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Why Marching is so important in the United States

March Madness? No, ice cold. March for Women? No, but getting warmer. March on Washington? Yes, you hit the spot: hot. Protesting hasn’t just been a thing of the past, but knowing where some of our greatest achievements in the fight for freedom and rights can help us in the future when we need it most.

Many years ago, this nation had one of its greatest moments; today we celebrate its 54th anniversary: The March on Washington. On August 28, 1963, Martin Luther King Jr. and the people who supported the civil rights movement began their march on Washington, around the capital of the United States.

Two-hundred thousand people, one of the largest gatherings in support of African American equality, seems like a small feat compared to the March for Women campaign that recently happened across the United States. But, the March for Women would not have seemed like a huge deal if it weren’t for the large numbers at this Washington March.

This March on Washington is where the infamous “I Have a Dream” speech was given by Dr. MLK Jr., but really economic equality and the call for action from Congress was the real goal. While President John F. Kennedy was not enthused by the March that began in the minds of African Americans years before, (after Reconstruction) and took place during the time of Jim Crow Laws in the South, the African Americans refused to be deterred.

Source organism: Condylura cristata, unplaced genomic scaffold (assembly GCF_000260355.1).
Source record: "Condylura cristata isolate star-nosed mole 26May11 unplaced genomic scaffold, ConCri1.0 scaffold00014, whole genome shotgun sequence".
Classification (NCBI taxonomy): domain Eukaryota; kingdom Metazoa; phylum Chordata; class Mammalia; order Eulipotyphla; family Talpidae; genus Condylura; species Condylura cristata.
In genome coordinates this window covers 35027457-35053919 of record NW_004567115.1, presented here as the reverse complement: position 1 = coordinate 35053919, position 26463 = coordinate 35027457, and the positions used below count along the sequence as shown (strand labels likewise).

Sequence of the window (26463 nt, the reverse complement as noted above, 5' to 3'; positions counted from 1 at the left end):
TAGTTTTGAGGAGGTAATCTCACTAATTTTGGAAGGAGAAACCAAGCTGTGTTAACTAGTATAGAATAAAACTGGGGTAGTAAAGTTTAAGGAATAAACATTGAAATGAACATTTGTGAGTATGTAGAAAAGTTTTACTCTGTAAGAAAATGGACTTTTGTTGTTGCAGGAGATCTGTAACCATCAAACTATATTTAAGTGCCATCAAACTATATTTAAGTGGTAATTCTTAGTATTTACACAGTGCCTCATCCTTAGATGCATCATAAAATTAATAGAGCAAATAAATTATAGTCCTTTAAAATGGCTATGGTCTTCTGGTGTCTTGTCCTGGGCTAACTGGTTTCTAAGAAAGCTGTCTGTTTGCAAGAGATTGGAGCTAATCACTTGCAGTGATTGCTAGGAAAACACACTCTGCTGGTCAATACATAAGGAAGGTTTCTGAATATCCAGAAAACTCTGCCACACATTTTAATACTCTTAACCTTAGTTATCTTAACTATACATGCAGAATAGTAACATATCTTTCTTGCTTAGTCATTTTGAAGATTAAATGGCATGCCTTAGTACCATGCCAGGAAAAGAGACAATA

“’There will be neither rest nor tranquility in America until the Negro granted his citizenship rights.”

Even though the March did not call for an immediate success by civil rights activists, it gave them the necessary push that led them onto bigger and better things, like the 1967 Civil Rights Act.

This unprecedented March on Washington can be applied to our own experiences today. While we may not have Civil Rights or Martin Luther King Jr. fighting and protesting for our Civil Rights, we can take his journey and experiences and apply them to the Women’s Marches or the March for Science.




Veronica Finniss is currently a graduated senior with a Bachelor of Arts in professional writing and a Bachelor of Arts in history. She enjoys binge reading and suffocating under her two golden retrievers and miniature poodle. When she isn’t dying, she loves petting other people’s dogs on the street and eating sandwiches, burgers and carbs.


Tags: activism, history, march on washington, marches, Veronica Finniss